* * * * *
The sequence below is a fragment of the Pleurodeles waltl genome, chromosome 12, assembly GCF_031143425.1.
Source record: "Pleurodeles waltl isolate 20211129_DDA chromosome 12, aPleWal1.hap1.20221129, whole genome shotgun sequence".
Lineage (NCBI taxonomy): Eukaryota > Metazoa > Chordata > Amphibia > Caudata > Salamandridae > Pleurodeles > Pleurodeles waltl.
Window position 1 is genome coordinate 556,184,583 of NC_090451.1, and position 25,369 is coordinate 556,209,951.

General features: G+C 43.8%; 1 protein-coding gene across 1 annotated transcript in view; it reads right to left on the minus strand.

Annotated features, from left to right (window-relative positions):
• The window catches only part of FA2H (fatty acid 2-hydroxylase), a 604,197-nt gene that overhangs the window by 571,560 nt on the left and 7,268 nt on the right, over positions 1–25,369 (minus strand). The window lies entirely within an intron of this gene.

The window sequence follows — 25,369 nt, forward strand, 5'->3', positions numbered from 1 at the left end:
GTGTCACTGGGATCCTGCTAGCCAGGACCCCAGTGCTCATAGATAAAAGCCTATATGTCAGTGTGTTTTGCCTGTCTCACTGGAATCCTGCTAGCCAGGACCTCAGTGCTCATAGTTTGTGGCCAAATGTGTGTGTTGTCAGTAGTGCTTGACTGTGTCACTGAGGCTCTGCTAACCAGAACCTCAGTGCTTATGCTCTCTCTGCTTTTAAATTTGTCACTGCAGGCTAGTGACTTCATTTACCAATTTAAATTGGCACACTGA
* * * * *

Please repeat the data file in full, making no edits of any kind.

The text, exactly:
The sequence below is a fragment of the Pleurodeles waltl genome, chromosome 12, assembly GCF_031143425.1.
Source record: "Pleurodeles waltl isolate 20211129_DDA chromosome 12, aPleWal1.hap1.20221129, whole genome shotgun sequence".
Lineage (NCBI taxonomy): Eukaryota > Metazoa > Chordata > Amphibia > Caudata > Salamandridae > Pleurodeles > Pleurodeles waltl.
Window position 1 is genome coordinate 556,184,583 of NC_090451.1, and position 25,369 is coordinate 556,209,951.

General features: G+C 43.8%; 1 protein-coding gene across 1 annotated transcript in view; it reads right to left on the minus strand.

Annotated features, from left to right (window-relative positions):
• The window catches only part of FA2H (fatty acid 2-hydroxylase), a 604,197-nt gene that overhangs the window by 571,560 nt on the left and 7,268 nt on the right, over positions 1–25,369 (minus strand). The window lies entirely within an intron of this gene.

The window sequence follows — 25,369 nt, forward strand, 5'->3', positions numbered from 1 at the left end:
GTGTCACTGGGATCCTGCTAGCCAGGACCCCAGTGCTCATAGATAAAAGCCTATATGTCAGTGTGTTTTGCCTGTCTCACTGGAATCCTGCTAGCCAGGACCTCAGTGCTCATAGTTTGTGGCCAAATGTGTGTGTTGTCAGTAGTGCTTGACTGTGTCACTGAGGCTCTGCTAACCAGAACCTCAGTGCTTATGCTCTCTCTGCTTTTAAATTTGTCACTGCAGGCTAGTGACTTCATTTACCAATTTAAATTGGCACACTGA